I hope Brett is as successful at inspiring people to re-envisage and reform their relationship to finance as he was at producing this work.

Wednesday, August 14, 2013

Money Wisdom #151

"We often think about how people use money (e.g. wastefully, extravagantly, frugally), but we seldom think about how using it affects us. It's like obsessing about how a pen can write positive and negative things, but neglecting to consider how the act of writing affects the way we think."

Brett Scott The Heretics Guide to Global Finance (2013) p.224

Money Wisdom #150

"The use of market systems to distribute private ownership rights to areas previously perceived as commons raises the spectre of communal disconnection from a sense of environmental responsibility."

Brett Scott The Heretics Guide to Global Finance (2013) p.196

Friday, August 9, 2013

Money Wisdom #149

"The cleaner at Morgan Stanley has probably been exposed to far greater personal risk in her life than the average derivatives dealer whose desk she vacuums under."

Brett Scott The Heretics Guide to Global Finance (2013) p.123

Money Wisdom #148

"Investment involves taking liquid money, exchanging it to solidify it into real assets, extracting returns from those assets, and then later liquidating them into money again and redeploying it."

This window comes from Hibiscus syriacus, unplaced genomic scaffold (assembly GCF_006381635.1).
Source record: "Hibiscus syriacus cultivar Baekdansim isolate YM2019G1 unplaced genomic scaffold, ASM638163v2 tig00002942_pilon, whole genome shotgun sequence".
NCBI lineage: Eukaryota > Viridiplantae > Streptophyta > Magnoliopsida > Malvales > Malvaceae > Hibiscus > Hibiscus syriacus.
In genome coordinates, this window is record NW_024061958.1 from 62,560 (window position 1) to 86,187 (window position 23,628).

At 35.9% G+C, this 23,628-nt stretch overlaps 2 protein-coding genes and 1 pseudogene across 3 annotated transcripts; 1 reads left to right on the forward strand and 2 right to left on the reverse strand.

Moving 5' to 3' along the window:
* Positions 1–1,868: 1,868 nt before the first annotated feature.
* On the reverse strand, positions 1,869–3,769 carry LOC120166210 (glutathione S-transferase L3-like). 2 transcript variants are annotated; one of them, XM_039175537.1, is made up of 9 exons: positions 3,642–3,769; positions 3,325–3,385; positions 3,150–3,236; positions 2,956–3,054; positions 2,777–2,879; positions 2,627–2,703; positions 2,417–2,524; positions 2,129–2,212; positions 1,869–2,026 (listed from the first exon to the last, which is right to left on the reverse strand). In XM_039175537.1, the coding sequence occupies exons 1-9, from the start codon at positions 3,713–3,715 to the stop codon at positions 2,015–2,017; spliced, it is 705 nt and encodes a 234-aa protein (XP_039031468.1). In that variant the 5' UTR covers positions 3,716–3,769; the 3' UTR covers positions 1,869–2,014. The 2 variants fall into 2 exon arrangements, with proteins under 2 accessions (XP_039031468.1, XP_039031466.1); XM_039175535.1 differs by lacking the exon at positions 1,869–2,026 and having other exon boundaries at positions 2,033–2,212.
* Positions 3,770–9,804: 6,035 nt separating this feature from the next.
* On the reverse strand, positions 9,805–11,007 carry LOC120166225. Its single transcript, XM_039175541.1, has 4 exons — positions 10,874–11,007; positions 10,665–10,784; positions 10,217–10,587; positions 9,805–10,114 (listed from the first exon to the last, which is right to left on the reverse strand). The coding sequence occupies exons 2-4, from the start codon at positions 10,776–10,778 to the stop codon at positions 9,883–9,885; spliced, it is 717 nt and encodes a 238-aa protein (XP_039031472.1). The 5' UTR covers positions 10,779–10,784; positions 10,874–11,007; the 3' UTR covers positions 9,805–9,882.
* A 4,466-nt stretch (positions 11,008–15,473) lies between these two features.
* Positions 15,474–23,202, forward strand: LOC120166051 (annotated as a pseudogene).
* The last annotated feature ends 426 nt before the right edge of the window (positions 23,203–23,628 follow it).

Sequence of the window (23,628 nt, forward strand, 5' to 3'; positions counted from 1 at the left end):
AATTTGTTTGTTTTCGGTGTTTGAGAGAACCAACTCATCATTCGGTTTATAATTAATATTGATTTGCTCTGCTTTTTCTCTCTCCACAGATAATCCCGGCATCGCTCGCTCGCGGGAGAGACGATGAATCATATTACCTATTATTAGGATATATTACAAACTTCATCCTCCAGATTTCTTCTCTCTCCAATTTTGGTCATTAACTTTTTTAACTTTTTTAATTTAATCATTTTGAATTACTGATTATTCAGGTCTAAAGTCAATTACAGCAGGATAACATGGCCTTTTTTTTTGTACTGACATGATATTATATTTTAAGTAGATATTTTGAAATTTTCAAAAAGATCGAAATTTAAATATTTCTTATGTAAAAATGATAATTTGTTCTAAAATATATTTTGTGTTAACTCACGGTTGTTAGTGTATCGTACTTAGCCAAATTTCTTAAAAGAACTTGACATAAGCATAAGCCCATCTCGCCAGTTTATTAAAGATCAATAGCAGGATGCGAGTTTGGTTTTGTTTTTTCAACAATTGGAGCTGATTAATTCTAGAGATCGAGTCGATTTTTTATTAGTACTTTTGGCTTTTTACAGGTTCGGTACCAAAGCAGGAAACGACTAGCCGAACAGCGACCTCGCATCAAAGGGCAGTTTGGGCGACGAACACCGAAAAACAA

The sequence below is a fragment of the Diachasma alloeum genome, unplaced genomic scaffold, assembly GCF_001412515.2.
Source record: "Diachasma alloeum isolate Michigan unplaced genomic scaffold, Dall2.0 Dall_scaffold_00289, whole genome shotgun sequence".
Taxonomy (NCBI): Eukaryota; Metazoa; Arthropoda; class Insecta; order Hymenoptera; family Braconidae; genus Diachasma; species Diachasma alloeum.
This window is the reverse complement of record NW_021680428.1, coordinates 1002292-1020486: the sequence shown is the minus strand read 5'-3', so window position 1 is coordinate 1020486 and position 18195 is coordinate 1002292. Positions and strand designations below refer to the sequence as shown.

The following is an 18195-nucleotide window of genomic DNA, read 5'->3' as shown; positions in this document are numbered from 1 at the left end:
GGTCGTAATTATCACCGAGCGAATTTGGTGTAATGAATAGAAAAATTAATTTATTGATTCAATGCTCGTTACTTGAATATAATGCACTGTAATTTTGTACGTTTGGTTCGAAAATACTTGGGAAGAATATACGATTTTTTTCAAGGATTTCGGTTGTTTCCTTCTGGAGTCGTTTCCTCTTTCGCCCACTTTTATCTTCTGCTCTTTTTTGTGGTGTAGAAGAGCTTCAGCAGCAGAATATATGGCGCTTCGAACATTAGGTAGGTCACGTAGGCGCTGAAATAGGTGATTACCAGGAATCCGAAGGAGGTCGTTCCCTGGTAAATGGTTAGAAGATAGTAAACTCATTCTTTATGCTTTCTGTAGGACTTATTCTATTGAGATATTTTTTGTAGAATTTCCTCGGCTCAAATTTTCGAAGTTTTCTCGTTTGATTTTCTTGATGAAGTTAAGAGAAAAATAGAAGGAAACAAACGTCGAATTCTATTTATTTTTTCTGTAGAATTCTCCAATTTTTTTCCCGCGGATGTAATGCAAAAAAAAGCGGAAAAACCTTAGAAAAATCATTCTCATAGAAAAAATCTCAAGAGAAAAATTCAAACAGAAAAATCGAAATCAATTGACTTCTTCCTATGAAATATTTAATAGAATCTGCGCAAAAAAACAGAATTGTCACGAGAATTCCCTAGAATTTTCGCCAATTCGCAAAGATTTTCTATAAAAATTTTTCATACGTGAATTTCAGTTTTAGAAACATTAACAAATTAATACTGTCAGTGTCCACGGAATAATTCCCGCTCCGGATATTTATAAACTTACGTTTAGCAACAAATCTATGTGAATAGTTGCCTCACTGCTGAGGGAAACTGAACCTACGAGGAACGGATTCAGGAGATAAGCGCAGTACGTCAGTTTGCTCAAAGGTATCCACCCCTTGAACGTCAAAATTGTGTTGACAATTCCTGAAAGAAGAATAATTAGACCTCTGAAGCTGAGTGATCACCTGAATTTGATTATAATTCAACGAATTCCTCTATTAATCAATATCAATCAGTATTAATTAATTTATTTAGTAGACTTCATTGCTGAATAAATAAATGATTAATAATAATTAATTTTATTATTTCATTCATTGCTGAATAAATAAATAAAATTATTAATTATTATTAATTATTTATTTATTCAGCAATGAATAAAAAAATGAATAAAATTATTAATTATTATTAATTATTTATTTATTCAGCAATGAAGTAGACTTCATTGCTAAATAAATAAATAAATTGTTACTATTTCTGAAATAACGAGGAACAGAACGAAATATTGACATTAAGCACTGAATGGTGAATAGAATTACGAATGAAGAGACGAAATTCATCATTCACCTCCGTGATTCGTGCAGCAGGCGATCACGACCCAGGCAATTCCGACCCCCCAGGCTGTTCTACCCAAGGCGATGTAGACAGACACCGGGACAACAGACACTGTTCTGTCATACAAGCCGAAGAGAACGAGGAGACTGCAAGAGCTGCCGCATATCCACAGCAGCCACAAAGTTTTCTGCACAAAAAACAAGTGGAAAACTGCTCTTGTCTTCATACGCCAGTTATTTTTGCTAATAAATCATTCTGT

Brett Scott The Heretics Guide to Global Finance (2013) p.130

Money Wisdom #147

".... we all try to create narratives about the past and future to some extent - but some traders come to obsessively believe that they can crack the secret of overall markets, searching for an abstract 'truth' amid the fluctuations of price information. This has been encouraged by the influx of mathematics and physics students into the trading environment, which has led to biases towards viewing price movements in the same way one views movements of atoms. Statistics, and other forms of quantitative abstractions about past events, start to be seen as the ultimate source of insight in to the future."

Brett Scott  The Heretics Guide to Global Finance (2013) p.123